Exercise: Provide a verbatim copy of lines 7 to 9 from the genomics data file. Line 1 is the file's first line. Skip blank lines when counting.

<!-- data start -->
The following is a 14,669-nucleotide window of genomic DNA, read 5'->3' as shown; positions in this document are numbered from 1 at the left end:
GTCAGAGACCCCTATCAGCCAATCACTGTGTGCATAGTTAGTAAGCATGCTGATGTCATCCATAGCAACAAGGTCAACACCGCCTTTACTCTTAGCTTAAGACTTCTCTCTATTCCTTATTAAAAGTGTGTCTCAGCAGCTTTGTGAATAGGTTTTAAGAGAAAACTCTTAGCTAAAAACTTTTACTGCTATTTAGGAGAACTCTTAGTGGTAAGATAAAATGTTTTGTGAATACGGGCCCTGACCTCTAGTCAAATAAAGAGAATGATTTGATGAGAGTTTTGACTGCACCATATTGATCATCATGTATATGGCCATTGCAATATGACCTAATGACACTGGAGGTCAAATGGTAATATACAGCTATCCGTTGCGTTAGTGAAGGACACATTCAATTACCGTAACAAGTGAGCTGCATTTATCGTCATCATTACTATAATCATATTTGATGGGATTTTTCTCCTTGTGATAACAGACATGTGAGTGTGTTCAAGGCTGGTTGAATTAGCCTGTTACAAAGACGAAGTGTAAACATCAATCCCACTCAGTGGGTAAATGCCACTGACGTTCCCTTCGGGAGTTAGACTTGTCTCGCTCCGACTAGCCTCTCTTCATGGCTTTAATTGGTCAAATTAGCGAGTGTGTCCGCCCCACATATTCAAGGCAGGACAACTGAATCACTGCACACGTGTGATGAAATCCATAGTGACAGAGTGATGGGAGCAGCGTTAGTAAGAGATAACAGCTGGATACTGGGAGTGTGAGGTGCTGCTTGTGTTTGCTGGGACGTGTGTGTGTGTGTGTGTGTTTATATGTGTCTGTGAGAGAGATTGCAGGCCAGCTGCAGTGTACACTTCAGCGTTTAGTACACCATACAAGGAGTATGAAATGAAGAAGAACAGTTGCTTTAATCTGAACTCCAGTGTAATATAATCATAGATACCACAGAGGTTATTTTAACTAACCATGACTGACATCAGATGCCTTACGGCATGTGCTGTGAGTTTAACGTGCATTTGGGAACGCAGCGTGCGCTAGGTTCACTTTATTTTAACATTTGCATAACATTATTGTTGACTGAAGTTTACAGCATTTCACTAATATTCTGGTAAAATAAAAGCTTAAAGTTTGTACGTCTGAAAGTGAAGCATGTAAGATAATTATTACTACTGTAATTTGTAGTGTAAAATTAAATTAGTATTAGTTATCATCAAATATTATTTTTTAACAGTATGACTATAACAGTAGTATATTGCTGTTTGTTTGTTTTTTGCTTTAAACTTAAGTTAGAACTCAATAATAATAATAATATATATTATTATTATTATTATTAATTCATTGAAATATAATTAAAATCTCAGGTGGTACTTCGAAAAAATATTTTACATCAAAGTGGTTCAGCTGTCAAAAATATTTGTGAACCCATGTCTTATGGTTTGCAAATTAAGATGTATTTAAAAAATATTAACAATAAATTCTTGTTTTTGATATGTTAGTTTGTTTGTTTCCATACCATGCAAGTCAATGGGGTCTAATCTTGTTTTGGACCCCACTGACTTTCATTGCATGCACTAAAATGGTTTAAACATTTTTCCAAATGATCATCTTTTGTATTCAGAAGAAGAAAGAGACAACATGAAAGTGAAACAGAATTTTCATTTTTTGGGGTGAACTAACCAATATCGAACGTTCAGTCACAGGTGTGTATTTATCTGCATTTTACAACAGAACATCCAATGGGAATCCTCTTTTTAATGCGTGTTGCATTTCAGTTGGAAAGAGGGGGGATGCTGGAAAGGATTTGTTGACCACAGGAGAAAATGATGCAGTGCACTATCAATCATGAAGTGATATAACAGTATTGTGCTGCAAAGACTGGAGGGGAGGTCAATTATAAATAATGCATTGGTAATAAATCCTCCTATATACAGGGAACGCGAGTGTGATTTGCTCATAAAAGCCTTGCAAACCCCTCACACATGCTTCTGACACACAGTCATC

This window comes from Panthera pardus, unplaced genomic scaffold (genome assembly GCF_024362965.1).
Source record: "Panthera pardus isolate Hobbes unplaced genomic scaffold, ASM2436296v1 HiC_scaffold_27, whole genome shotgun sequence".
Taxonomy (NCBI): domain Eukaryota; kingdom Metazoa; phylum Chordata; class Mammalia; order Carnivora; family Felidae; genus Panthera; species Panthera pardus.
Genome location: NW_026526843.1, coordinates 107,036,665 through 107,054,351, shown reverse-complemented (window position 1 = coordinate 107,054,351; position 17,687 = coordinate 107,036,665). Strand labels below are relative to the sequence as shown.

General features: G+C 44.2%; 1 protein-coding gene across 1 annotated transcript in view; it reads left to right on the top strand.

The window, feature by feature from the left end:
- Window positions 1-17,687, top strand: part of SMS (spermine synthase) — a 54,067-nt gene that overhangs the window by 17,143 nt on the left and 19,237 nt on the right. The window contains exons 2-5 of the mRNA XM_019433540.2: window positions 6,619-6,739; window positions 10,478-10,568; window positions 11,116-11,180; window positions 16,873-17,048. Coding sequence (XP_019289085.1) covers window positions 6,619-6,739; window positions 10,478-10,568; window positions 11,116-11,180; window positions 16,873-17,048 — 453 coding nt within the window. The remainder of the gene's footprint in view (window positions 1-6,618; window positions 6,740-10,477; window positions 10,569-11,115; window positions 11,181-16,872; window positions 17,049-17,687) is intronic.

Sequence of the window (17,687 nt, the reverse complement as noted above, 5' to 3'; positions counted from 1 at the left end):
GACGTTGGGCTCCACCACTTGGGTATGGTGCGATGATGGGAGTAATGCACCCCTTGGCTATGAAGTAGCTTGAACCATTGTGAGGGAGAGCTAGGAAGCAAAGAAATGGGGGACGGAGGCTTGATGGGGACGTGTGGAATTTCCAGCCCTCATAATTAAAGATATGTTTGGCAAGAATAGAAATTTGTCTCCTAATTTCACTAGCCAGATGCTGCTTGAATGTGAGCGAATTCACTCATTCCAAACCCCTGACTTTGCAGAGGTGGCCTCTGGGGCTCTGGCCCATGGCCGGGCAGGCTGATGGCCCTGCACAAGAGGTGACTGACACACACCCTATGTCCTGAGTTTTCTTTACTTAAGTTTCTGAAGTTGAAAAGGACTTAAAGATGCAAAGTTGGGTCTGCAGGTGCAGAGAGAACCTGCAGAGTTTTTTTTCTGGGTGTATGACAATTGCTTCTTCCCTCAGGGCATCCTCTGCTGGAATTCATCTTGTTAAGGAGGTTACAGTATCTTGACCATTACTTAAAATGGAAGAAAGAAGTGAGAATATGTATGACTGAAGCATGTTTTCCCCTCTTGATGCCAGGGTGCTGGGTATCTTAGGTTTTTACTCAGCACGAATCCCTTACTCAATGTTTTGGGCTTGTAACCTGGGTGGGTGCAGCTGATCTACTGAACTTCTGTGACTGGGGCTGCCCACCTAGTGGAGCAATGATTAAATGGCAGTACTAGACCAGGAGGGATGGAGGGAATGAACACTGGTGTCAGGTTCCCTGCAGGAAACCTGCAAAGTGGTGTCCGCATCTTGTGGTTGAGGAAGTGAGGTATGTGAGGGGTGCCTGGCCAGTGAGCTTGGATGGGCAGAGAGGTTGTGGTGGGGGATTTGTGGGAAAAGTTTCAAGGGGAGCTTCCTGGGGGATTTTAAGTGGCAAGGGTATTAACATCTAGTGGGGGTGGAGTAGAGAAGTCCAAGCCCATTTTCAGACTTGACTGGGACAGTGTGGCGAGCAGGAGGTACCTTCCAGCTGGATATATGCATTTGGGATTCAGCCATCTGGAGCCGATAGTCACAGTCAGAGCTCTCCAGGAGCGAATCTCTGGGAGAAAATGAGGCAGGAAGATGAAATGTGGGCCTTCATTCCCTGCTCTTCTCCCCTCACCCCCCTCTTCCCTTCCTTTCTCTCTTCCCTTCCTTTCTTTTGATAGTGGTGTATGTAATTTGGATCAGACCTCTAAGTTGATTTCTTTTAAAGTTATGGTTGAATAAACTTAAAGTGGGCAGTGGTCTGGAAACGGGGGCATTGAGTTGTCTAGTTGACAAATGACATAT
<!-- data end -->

General features: G+C 44.2%; 1 protein-coding gene across 1 annotated transcript in view; it reads left to right on the top strand.

The window, feature by feature from the left end:
- Window positions 1-17,687, top strand: part of SMS (spermine synthase) — a 54,067-nt gene that overhangs the window by 17,143 nt on the left and 19,237 nt on the right. The window contains exons 2-5 of the mRNA XM_019433540.2: window positions 6,619-6,739; window positions 10,478-10,568; window positions 11,116-11,180; window positions 16,873-17,048. Coding sequence (XP_019289085.1) covers window positions 6,619-6,739; window positions 10,478-10,568; window positions 11,116-11,180; window positions 16,873-17,048 — 453 coding nt within the window. The remainder of the gene's footprint in view (window positions 1-6,618; window positions 6,740-10,477; window positions 10,569-11,115; window positions 11,181-16,872; window positions 17,049-17,687) is intronic.